Hi there. I saw your post on how life is at SCAD majoring wise and was curious about what one might do if a school doesn't offer a sequential program. I wanted to go to scad, but due to finances and travel the option was less afforadable than another art school. Would you have any suggestions on what one could do to study sequential art on their own? Books, online course suggestions? (I apologize if this is a lot of questions, I completely understand if I'm asking too much.)
Hey! So having only gone to SCAD I’m no expert, but here’s what I’d do, as someone who is currently trying to get into comics. I’m starting from only an illustration background, so it’s challenging, but I think it’s very doable!
First of all, any traditional drawing skills classes you can take in or out of school would be great. Figure drawing, perspective drawing, construction drawing, and so on. Basically building up the skills to be able to draw most things out of your head and have them look reasonably convincing.
Secondly, read comics! You’ll have a much easier time learning to make comics if you’ve read lots of them and generally understand how they work. Make sure to read both webcomics and “classic” print comics, and try ones from different places! American comics are very different from Japanese comics, which themselves are very different from Belgian or French comics.
Lastly, here’s a list of books I’ve bought for classes and for myself, that I’ve found helpful
- Understanding Comics - Scott McCloud - What it says on the tin. This goes over a lot of the structure of comics as it’s understood, and covers a lot of central concepts we’ve all experienced in reading comics but probably never thought about. If nothing else it’s a fun read!
- Making Comics - Scott McCloud - Similar to the first one, but covers more angles of the art of actually MAKING comics. Reading this always gets me pumped to draw
- The Five C’s of Cinematography - Joseph V. Mascelli (can probably get this one for free as a PDF. I got it for like $6 on Amazon) - Admittedly haven’t read this yet but it’s required reading for a class I have next quarter and comes strongly recommended. I assume it covers a lot of the fundamentals of framing a shot, timing action, and so on that apply to comics as well as film.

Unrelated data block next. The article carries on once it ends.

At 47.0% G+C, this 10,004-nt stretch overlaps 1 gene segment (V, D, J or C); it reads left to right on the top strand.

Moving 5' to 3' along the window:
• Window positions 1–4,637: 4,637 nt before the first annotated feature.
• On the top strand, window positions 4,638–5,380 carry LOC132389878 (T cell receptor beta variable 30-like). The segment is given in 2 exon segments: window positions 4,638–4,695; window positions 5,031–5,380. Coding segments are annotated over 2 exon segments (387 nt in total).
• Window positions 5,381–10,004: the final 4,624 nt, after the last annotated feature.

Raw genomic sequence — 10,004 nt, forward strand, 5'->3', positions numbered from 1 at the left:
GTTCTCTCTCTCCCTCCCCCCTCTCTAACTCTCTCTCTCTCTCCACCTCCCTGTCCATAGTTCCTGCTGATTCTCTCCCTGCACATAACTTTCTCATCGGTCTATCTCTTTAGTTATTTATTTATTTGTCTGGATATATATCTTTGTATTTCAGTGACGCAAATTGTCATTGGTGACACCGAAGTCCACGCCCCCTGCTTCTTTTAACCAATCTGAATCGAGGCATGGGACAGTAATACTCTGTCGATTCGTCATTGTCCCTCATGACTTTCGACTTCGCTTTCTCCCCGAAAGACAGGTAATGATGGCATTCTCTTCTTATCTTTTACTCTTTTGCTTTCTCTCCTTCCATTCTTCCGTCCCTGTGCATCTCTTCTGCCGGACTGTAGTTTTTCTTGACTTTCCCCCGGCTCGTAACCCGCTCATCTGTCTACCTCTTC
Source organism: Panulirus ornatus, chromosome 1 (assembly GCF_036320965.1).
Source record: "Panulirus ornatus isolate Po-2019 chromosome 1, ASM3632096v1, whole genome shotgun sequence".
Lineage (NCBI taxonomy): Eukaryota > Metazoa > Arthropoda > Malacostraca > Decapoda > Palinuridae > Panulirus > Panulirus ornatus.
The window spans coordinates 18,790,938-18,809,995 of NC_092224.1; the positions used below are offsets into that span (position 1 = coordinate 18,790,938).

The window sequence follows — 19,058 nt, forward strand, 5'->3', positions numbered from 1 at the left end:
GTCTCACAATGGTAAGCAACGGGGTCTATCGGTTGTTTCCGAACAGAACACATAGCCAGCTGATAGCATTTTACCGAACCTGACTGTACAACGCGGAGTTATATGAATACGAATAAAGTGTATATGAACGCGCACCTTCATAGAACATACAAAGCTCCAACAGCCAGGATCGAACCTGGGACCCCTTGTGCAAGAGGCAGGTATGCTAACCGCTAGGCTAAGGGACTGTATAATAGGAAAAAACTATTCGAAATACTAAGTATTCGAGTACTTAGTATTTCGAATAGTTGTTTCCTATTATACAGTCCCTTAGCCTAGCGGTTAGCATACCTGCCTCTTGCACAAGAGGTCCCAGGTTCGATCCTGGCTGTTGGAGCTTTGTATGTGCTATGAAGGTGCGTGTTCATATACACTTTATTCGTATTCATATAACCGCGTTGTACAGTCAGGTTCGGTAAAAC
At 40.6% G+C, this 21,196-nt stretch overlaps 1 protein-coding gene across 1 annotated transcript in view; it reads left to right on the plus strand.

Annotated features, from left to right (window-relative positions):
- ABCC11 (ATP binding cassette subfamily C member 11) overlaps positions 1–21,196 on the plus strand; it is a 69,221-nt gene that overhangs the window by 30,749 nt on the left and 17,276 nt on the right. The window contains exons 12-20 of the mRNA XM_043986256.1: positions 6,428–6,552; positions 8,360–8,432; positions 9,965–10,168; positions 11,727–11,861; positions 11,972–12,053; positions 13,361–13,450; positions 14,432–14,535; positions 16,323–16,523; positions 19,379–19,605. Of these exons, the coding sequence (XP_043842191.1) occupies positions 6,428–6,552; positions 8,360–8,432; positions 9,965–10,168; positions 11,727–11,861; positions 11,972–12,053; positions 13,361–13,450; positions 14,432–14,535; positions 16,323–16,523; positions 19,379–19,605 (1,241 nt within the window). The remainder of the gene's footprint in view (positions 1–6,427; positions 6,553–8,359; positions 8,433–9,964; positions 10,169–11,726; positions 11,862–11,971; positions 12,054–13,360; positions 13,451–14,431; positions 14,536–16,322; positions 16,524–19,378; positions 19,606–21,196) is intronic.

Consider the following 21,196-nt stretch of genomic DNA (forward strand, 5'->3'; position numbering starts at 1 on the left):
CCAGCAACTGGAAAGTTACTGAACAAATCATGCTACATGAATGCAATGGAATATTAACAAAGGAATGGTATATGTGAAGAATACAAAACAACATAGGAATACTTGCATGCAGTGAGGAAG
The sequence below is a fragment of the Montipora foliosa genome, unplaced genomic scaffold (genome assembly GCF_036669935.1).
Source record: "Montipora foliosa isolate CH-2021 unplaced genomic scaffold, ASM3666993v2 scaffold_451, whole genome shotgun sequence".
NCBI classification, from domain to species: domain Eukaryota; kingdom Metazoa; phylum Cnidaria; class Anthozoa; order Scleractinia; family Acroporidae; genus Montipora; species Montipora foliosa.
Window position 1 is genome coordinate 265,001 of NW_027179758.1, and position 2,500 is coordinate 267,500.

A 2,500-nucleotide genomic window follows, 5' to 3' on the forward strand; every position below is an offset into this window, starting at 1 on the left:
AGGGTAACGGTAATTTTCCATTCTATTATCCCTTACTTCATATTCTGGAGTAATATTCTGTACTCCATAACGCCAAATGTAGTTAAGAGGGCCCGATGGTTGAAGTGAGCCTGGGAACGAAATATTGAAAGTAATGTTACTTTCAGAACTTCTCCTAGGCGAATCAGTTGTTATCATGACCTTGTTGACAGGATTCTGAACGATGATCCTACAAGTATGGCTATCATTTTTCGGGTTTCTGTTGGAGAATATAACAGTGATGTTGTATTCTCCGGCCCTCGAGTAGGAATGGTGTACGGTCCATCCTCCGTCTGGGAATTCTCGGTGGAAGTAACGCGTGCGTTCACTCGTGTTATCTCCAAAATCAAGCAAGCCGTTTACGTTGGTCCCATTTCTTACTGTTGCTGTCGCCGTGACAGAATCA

- Rapid Viz - Kurt Hanks (same as above. Can probably get it for free. I got it used for real cheap) - Great intro to perspective and construction drawing! Also has a lot of exercises in it that are worth doing if you’re a beginner to constructing forms on the page. If you have no idea how to draw a gun or a car or a building, this has stuff in it that you’re gonna want.
- Color and Light - James Gurney - Got this for myself because my color needs work. This focuses more on traditional painting, but has a ton of great info about how light works and how it translates to painting. This is a great supplement to a color theory class, and has beautiful artwork in it as well! James Gurney also has a website and youtube channel with videos that I’ve found useful or inspiring in the past.
- Creative Illustration - Andrew Loomis - Loomis is often pretty dated, but this book covers some veeerrrryyyy important fundamentals on composition. Stuff I still struggle with a lot. Also, once again, this whole thing is available for free as a PDF!
- Just a whole bunch of art books. Never enough art books. Here’s my shelf. Note: not enough art books.
(Edit: The best art book I own is The Art of Wolfenstein: The New Order. Highly recommend this one even if you’re not into the game. It has some gorgeous art, but more importantly some nice iterations in the design process and a lot of good commentary about design decisions. This is everything I want from an art book. The game rocks too. Can’t wait for the new one!)